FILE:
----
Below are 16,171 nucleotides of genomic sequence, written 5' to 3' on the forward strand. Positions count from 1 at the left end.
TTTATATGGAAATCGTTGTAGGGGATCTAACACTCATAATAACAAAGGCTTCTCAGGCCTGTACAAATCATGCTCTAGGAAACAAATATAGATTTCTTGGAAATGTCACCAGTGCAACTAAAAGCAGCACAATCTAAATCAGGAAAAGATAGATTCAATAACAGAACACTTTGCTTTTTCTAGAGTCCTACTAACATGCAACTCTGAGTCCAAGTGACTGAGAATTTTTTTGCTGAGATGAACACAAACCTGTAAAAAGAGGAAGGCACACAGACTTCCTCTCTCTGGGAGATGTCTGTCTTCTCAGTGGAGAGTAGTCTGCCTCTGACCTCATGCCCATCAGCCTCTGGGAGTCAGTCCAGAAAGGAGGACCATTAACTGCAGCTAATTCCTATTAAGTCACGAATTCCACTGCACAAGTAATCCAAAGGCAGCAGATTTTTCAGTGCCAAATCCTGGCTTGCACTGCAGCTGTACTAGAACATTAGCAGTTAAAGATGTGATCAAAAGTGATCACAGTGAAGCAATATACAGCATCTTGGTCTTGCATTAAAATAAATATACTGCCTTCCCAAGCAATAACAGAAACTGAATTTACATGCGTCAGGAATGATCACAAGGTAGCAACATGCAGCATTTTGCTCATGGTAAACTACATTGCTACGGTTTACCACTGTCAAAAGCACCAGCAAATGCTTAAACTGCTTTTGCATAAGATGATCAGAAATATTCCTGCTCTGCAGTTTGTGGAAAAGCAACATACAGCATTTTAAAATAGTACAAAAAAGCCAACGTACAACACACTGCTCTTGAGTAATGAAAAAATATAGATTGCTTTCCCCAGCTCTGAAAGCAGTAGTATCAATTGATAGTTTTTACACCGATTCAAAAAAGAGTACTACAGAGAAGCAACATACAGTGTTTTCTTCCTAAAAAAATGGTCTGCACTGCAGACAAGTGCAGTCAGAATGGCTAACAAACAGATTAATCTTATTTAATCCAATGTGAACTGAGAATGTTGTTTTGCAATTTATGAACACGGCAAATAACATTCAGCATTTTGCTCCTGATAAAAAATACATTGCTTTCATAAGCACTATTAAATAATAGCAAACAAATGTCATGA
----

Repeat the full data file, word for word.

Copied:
Below are 16,171 nucleotides of genomic sequence, written 5' to 3' on the forward strand. Positions count from 1 at the left end.
TTTATATGGAAATCGTTGTAGGGGATCTAACACTCATAATAACAAAGGCTTCTCAGGCCTGTACAAATCATGCTCTAGGAAACAAATATAGATTTCTTGGAAATGTCACCAGTGCAACTAAAAGCAGCACAATCTAAATCAGGAAAAGATAGATTCAATAACAGAACACTTTGCTTTTTCTAGAGTCCTACTAACATGCAACTCTGAGTCCAAGTGACTGAGAATTTTTTTGCTGAGATGAACACAAACCTGTAAAAAGAGGAAGGCACACAGACTTCCTCTCTCTGGGAGATGTCTGTCTTCTCAGTGGAGAGTAGTCTGCCTCTGACCTCATGCCCATCAGCCTCTGGGAGTCAGTCCAGAAAGGAGGACCATTAACTGCAGCTAATTCCTATTAAGTCACGAATTCCACTGCACAAGTAATCCAAAGGCAGCAGATTTTTCAGTGCCAAATCCTGGCTTGCACTGCAGCTGTACTAGAACATTAGCAGTTAAAGATGTGATCAAAAGTGATCACAGTGAAGCAATATACAGCATCTTGGTCTTGCATTAAAATAAATATACTGCCTTCCCAAGCAATAACAGAAACTGAATTTACATGCGTCAGGAATGATCACAAGGTAGCAACATGCAGCATTTTGCTCATGGTAAACTACATTGCTACGGTTTACCACTGTCAAAAGCACCAGCAAATGCTTAAACTGCTTTTGCATAAGATGATCAGAAATATTCCTGCTCTGCAGTTTGTGGAAAAGCAACATACAGCATTTTAAAATAGTACAAAAAAGCCAACGTACAACACACTGCTCTTGAGTAATGAAAAAATATAGATTGCTTTCCCCAGCTCTGAAAGCAGTAGTATCAATTGATAGTTTTTACACCGATTCAAAAAAGAGTACTACAGAGAAGCAACATACAGTGTTTTCTTCCTAAAAAAATGGTCTGCACTGCAGACAAGTGCAGTCAGAATGGCTAACAAACAGATTAATCTTATTTAATCCAATGTGAACTGAGAATGTTGTTTTGCAATTTATGAACACGGCAAATAACATTCAGCATTTTGCTCCTGATAAAAAATACATTGCTTTCATAAGCACTATTAAATAATAGCAAACAAATGTCATGA